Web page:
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Getting serious about Made-In-Nigeria

The current frenzy about promoting Made-In-Nigeria goods is the third attempt in living memory. It invariably occurs when we run out of petrodollars accumulated during years of oil boom in our external reserves, only to abandon it once crude oil prices start rising again.

In 1978, the General Olusegun Obasanjo regime introduced a package of economic reforms termed Austerity Measures. For the first time since the end of the Civil War, we took a $2.8 billion foreign loan, which the technocrats of those days assured Nigerians would be easily repaid. Not much is known of how the loan was spent to improve Nigeria’s economic situation. The scale of our foreign indebtedness eventually rose to over $30 billion, which was liquidated through a debt buy-back.

President Buhari participates at the 22nd Nigerian Economic Summit (NESG 2016) themed "Made in Nigeria" at the Transcorp Hilton Hotel in Abuja on 10th October, 2016.
President Buhari participates at the 22nd Nigerian Economic Summit (NESG 2016) themed “Made in Nigeria” at the Transcorp Hilton Hotel in Abuja on 10th October, 2016.

In 1978, the Austerity Measures were anchored on the BUY MADE IN NIGERIA GOODS platform. Obasanjo personally led the campaign. All tiers and departments of government were compelled to buy their cars from Peugeot Automobile of Nigeria (PAN) or Volkswagen of Nigeria (VoN). The idea was to drastically reduce the flow of dollars abroad.

Imported goods which could be sourced in the country were also placed on the Federal Government’s prohibition list. The Head of State got his ministers and advisers to start wearing Nigerian attire to the office – except serving military officers. Also the menu at  Dodan Barracks the seat of power  then became heavy with Nigerian dishes – except when banquets were held for foreign visitors. That policy ended with the Obasanjo military regime.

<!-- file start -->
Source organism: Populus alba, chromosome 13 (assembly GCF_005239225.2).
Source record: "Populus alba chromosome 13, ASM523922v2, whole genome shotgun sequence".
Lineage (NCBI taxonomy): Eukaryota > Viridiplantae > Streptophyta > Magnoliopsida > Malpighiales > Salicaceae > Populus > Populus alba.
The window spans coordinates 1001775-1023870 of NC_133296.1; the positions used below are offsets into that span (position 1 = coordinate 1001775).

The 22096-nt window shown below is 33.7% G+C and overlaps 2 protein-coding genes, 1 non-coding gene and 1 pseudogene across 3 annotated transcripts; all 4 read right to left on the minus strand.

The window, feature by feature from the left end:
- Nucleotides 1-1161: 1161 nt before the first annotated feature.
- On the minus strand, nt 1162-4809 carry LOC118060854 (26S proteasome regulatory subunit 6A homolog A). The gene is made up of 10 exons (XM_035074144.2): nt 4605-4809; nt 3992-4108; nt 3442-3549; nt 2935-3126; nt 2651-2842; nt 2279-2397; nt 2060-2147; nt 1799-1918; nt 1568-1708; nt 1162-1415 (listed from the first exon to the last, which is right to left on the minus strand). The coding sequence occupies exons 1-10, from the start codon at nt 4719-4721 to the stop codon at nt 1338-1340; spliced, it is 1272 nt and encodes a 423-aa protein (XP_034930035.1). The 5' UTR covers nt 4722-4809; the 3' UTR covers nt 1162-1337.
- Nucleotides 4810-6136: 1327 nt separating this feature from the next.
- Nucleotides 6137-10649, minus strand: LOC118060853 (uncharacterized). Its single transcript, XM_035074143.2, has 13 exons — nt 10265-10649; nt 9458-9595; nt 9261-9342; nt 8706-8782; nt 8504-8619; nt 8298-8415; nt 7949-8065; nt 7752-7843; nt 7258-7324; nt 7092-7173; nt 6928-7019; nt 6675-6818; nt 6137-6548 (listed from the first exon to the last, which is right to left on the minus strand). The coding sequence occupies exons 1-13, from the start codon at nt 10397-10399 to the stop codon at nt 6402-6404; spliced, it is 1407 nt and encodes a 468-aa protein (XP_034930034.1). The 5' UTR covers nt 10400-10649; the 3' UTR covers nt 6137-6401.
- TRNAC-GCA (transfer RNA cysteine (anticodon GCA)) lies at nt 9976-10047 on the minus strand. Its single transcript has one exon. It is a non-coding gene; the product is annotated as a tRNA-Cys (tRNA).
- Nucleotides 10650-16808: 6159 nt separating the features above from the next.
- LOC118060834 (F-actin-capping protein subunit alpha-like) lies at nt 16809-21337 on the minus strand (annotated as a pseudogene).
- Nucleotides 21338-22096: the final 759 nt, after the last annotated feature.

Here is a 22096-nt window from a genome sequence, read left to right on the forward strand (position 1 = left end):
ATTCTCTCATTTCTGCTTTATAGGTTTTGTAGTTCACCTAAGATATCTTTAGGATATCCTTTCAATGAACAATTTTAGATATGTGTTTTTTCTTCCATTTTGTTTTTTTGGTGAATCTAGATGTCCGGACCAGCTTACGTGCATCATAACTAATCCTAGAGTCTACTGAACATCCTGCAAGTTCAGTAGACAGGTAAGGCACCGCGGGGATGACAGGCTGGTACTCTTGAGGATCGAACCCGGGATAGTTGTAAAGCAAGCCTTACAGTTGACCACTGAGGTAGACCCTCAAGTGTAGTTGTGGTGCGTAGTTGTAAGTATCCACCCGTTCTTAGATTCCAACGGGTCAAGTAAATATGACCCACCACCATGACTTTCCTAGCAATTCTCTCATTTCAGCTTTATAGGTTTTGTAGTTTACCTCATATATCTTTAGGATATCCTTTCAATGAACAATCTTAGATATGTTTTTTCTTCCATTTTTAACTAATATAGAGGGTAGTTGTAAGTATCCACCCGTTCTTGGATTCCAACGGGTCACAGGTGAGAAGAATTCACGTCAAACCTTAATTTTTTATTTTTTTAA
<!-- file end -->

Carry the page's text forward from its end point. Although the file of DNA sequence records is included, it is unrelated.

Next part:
With the return to civil rule in 1979 “Shagari Benz” quickly replaced the Peugeot 504 of the military regime. The politicians allowed  importation of brocades and designer suits. Champagne became readily available, all because the price of crude oil took a temporary upswing. Nobody in Shehu Shagari’s government wanted any part of the “hardships” of buying Nigerian goods.

The leaders started to sabotage the effort; the people followed their lead. The campaign was forgotten in less than two years after Obasanjo, and local industries started dying one after the other.

Now that we are  in another recession, the campaign is up again. Nigeria has all the basic requirements to grow our economy and create millions of jobs if we collectively embrace the Made-In-Nigeria project. We require a visionary, exemplary leadership with a priority list and patriotic citizenry, not empty rhetoric.

Nigeria must go into massive production of certain foods, clothes, selected drugs and other consumable items which we can easily handle, and ban the importation of same. We must emphasise quality in Made-In-Nigeria products. This will make Nigerians prefer their own products to foreign-made goods.

Experience from our entertainment industry where Nigerians prefer Nigerian music, movies and comedy speaks volumes about what can happen if we are serious about the Made-In-Nigeria campaign.

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